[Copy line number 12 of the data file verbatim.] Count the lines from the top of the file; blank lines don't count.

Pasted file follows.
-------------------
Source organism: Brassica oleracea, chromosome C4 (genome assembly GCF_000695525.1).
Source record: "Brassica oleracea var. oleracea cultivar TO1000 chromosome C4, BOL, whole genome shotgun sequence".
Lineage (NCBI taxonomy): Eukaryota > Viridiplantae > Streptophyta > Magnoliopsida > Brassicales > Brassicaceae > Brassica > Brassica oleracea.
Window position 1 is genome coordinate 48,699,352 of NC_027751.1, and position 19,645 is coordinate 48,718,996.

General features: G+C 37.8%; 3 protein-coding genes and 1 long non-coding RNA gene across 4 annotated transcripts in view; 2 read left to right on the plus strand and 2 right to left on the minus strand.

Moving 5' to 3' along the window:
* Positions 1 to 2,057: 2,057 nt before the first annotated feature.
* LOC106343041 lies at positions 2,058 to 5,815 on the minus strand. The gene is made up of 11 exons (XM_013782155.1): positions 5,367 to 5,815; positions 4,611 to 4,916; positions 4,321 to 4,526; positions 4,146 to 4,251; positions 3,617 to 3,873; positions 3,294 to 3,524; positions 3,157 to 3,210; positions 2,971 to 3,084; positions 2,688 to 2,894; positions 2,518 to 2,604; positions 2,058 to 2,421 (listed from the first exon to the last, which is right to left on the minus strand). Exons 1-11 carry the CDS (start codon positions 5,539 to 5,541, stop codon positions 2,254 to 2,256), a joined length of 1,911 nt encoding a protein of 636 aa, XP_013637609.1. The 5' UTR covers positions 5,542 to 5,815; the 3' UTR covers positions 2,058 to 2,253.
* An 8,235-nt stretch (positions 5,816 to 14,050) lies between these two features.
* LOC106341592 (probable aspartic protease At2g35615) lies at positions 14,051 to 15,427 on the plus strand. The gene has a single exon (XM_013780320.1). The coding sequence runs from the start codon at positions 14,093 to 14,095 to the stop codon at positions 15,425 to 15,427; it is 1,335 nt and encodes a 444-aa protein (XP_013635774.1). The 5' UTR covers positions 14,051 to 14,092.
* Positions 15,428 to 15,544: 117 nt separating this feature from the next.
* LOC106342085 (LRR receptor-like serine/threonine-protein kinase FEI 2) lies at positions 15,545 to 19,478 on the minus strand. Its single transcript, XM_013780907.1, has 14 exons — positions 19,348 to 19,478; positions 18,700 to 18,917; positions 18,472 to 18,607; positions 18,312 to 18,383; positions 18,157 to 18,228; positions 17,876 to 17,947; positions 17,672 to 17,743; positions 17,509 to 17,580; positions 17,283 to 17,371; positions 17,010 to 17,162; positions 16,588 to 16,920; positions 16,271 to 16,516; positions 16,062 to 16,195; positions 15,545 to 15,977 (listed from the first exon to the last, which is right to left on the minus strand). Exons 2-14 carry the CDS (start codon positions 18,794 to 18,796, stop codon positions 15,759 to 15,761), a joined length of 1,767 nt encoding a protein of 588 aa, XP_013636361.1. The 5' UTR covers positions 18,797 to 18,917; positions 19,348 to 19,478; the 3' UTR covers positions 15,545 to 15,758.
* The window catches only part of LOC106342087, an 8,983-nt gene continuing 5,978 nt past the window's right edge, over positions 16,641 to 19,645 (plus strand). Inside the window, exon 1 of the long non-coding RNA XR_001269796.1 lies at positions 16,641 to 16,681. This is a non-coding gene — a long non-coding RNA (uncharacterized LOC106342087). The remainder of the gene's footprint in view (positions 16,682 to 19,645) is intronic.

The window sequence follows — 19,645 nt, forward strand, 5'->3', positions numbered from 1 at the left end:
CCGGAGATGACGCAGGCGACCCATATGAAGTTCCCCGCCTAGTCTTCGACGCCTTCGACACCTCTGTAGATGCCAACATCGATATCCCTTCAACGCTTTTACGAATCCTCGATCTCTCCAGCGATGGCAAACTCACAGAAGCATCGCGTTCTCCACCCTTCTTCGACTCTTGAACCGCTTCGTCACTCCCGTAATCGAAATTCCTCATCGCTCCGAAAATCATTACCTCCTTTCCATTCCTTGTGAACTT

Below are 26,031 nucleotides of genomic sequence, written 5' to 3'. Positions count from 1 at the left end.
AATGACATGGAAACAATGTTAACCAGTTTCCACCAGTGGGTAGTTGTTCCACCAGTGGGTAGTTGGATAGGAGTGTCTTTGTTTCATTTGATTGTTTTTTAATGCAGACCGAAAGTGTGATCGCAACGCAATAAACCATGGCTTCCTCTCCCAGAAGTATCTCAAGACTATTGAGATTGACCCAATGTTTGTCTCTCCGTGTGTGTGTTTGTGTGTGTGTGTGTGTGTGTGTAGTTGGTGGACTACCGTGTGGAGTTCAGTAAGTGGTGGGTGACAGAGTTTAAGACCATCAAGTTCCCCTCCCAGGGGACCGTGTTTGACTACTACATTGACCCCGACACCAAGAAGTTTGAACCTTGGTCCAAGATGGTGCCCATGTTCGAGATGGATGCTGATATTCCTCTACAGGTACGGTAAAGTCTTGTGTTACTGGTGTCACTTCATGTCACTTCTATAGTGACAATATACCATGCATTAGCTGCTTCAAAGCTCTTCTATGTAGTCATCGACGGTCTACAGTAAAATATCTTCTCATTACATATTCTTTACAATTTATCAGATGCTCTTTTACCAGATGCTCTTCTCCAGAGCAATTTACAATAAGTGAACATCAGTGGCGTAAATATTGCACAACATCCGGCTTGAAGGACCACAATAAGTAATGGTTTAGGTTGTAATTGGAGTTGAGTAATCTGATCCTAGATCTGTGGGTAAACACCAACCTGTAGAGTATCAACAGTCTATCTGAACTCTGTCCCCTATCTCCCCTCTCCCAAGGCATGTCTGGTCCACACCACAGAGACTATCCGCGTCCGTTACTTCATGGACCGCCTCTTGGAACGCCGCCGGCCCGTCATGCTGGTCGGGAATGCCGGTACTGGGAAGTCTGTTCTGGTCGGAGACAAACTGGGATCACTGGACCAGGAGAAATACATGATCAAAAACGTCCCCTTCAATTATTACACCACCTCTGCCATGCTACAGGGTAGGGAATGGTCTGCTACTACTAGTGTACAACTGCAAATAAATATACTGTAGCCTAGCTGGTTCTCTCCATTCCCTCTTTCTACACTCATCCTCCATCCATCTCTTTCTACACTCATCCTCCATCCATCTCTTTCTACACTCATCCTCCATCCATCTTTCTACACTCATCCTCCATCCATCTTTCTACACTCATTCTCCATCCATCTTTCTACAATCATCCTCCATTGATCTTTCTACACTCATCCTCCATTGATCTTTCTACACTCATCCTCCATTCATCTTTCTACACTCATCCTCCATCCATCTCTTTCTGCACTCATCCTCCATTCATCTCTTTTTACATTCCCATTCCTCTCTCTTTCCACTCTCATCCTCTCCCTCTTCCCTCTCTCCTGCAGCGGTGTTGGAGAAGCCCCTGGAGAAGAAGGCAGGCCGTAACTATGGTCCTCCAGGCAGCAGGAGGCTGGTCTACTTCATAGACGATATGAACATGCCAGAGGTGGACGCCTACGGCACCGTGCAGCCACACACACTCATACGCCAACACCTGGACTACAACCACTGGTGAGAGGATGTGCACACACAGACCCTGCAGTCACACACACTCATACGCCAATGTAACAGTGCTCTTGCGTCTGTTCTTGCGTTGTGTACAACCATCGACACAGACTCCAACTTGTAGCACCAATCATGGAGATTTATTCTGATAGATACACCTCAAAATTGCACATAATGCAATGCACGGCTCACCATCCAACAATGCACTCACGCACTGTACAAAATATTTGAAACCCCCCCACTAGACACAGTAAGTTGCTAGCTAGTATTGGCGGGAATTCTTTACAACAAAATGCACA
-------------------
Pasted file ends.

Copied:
* LOC106342085 (LRR receptor-like serine/threonine-protein kinase FEI 2) lies at positions 15,545 to 19,478 on the minus strand. Its single transcript, XM_013780907.1, has 14 exons — positions 19,348 to 19,478; positions 18,700 to 18,917; positions 18,472 to 18,607; positions 18,312 to 18,383; positions 18,157 to 18,228; positions 17,876 to 17,947; positions 17,672 to 17,743; positions 17,509 to 17,580; positions 17,283 to 17,371; positions 17,010 to 17,162; positions 16,588 to 16,920; positions 16,271 to 16,516; positions 16,062 to 16,195; positions 15,545 to 15,977 (listed from the first exon to the last, which is right to left on the minus strand). Exons 2-14 carry the CDS (start codon positions 18,794 to 18,796, stop codon positions 15,759 to 15,761), a joined length of 1,767 nt encoding a protein of 588 aa, XP_013636361.1. The 5' UTR covers positions 18,797 to 18,917; positions 19,348 to 19,478; the 3' UTR covers positions 15,545 to 15,758.